Call for Code 2019 Finalist: Sparrow Platform provides disaster info and medical help through any app, with or without internet
Sparrow Platform brings communications connections to victims when internet is down
When the team members of Project Sparrow were brainstorming ideas for this year’s Call for Code Global Challenge, they reflected on their personal experiences with tech and stories they have heard around natural disasters. The team comes from a geographically diverse background with members Jay Lohokare, Ajit Rajurker, Sheng Chen, Mihir Mistry, and Ameya Apte hailing from different areas of the US, China, and India.
Pictured: Jay Lohokare (left) and Ajit Rajurkar (right)
They also began assessing existing disaster-related applications and found a gap they could fill by creating the Sparrow Platform. Their application, an open-source, AI-enabled platform that serves as a one-stop enabler of medical and psychological well-being during and after disasters, has been named a top-five finalist in the Call for Code 2019 Global Challenge.
“The problem Sparrow seeks to solve is that there are many applications out there which are already doing bits and pieces of work related to disaster recovery,” Rajurker said. “But there is no single platform where people can reach and access all of them. Sparrow is trying to cover those gaps and connect all of them together with the people.”
How it works
The Sparrow Platform is a two-part solution. The first part aims to connect people to all other applications out there so they can get information during a disaster. The team describes the second part as the “Uber for medical help,” connecting victims with live experts who can address disaster-related health issues.
For users, Sparrow is an easy-to-use conversational AI interface, accessible from many existing chat apps. Ask questions, and Sparrow ensures you get what you need. Sparrow achieves this by being a user’s single point of connection with all applications, communication platforms, doctors/experts, etc.
“Think of Sparrow as Alexa, but it is something that’s ubiquitously accessible through many platforms, chat applications, many devices, with or without internet,” Lohokare said. “So you could talk to Sparrow, through any apps you have and ask the question, ‘Hey, are there any updates about the hurricane that’s coming to Florida?'”
In disaster situations, there are two scenarios — internet is available or internet is not available. The Sparrow Platform is always accessible, because it is designed to be available offline. Sparrow converts a smartphone into a mobile tower, and other people’s smartphones that are close to it are turned into mobile towers, allowing for communication with the people around you. Eventually the messages in these disconnected areas reach smartphones that are within range of internet and then the messages reach the rest of the world.
Powered by the IBM Cloud and various IBM Services, this solution is composed of a mesh network hardware and uses IBM Cloud to connect all chat applications with Twilio. The goal is to have open communications even when systems and electricity are down in the event of a natural disaster. The team’s research found that the ratio of victims to medical or rescue aid workers was large, which meant that there aren’t enough rescue aid workers to help or answer every victim’s question.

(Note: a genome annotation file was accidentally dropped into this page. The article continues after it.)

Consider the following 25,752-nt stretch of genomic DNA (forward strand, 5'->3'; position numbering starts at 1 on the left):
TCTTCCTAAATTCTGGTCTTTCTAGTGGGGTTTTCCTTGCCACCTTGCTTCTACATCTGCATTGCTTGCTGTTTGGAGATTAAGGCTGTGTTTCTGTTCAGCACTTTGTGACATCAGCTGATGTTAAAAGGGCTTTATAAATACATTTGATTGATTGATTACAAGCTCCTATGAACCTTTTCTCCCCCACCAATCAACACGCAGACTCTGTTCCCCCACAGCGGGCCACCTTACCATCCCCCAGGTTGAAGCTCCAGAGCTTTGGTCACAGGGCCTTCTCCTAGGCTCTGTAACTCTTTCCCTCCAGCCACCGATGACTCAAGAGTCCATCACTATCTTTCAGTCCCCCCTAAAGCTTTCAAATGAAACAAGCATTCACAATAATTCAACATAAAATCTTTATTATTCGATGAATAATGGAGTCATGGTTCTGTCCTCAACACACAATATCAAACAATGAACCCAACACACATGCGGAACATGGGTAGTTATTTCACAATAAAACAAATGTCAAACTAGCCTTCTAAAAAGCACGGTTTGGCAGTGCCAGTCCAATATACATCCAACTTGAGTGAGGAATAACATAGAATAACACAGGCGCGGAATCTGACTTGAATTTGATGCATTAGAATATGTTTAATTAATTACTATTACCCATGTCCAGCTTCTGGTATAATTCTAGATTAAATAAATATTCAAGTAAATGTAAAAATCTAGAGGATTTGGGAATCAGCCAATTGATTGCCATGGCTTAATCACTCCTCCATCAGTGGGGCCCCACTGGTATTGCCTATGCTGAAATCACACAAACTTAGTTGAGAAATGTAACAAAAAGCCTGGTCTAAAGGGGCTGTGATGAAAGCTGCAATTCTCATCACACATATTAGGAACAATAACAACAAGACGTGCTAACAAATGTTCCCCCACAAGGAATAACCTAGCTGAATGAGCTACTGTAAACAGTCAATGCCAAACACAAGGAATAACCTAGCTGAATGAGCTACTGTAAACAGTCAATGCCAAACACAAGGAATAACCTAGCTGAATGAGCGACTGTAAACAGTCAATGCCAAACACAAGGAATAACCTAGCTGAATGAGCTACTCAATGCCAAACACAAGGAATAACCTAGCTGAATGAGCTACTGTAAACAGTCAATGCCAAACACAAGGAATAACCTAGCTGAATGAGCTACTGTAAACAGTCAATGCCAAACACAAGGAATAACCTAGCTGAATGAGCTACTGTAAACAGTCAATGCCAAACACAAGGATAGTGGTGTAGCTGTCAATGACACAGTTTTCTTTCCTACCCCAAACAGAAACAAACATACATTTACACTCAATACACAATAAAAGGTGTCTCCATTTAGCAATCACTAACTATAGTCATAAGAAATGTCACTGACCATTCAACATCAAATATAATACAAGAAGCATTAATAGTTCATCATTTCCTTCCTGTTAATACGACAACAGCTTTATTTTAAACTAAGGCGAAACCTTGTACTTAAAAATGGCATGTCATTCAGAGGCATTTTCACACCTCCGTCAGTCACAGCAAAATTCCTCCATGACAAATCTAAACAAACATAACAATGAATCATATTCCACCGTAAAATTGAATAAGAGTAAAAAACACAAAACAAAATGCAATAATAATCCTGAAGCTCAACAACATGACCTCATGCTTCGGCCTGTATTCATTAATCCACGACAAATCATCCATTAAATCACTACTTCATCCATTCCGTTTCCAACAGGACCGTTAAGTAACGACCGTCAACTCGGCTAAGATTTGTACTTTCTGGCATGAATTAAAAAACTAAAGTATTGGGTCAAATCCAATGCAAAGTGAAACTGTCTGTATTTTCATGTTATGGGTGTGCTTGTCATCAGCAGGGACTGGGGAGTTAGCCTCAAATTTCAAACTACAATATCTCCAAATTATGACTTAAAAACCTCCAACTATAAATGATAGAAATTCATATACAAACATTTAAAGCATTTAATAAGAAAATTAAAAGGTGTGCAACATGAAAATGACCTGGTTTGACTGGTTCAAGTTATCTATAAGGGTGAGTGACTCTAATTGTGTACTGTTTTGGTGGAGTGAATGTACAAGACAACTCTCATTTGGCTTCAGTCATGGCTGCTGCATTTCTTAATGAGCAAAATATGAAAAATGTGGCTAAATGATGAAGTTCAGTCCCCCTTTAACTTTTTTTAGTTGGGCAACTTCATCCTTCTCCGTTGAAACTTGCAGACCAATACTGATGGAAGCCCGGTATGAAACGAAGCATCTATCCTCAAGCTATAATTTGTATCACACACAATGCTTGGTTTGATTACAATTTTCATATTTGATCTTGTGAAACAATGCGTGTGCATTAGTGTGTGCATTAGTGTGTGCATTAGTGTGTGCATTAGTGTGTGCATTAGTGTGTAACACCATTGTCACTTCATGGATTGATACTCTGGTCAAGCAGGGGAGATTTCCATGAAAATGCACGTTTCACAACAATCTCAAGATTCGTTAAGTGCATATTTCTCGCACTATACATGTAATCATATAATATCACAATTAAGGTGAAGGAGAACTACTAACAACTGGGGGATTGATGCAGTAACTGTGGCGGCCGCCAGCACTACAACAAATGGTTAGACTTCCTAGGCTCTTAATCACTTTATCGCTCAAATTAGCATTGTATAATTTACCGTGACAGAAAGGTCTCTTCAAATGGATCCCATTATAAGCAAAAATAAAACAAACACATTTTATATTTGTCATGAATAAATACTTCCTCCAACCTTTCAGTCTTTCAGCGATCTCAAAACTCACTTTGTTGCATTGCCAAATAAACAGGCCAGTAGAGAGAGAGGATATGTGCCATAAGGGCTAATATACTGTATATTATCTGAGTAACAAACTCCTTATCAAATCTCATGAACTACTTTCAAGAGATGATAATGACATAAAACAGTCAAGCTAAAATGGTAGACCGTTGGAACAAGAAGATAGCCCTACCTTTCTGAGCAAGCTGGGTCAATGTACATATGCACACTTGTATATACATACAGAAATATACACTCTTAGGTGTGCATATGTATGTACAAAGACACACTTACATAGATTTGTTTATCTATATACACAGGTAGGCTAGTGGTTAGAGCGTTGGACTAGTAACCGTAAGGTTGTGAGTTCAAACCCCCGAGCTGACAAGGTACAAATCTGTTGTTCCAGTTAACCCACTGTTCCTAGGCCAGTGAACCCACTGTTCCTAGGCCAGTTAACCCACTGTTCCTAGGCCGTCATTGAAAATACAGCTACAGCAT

In addition to the open communications during and after a disaster, the Sparrow Platform acts as a liaison between helpers and victims. The Watson Visual Recognition component of the Sparrow Platform recognizes health symptoms in a victim and recommends steps to treat the symptoms, such as medication or next medical steps. Then a medical worker or expert who is present or nearby can directly comment on the steps and recommendations and provide any followup if needed.
“Sparrow will directly connect that user or that victim with a doctor anywhere in the world and the doctor need not be on the same platform, in the same location, know the same language,” Lohokare said. “Sparrow is essentially like a middleman that is acting like a communications agent that helps both the victims and the doctors.”
The team implemented the IBM Cloudant database and IBM Cloud Functions into their solution. They based their framework around the AI services Watson Visual Recognition, Tone Analyzer, and Watson Assistant.
What’s next for Project Sparrow
Since submitting its solution, the Project Sparrow team has run the beta test of the Sparrow platform with a very limited set of users. They already have about 50 doctors on board, with about 80-odd users tapping into the platform. The key thing that the team wanted to accomplish with the beta test was to actually solve user needs and determine ways to improve the user experience.
The team is also in the middle of creating an adoption document or quick start guide that allows any doctor anywhere in the world to quickly onboard Sparrow or create a group of doctors within a city to gather and adopt this solution. They are aiming to bring on more doctors across China, India, and the United States to make sure the platform operates effectively. As they scale up and increase the amount of users, the team will continue to rely on IBM Cloud and incorporate a road platform to reach organizations, such as the United Nations and American Red Cross.
“The vision we have is, down the line, all countries, all systems, essentially will be connected to Sparrow,” Lohokare said. “There will be no 9-1-1, no 100. There will be Sparrow for all countries, all people, all disasters.”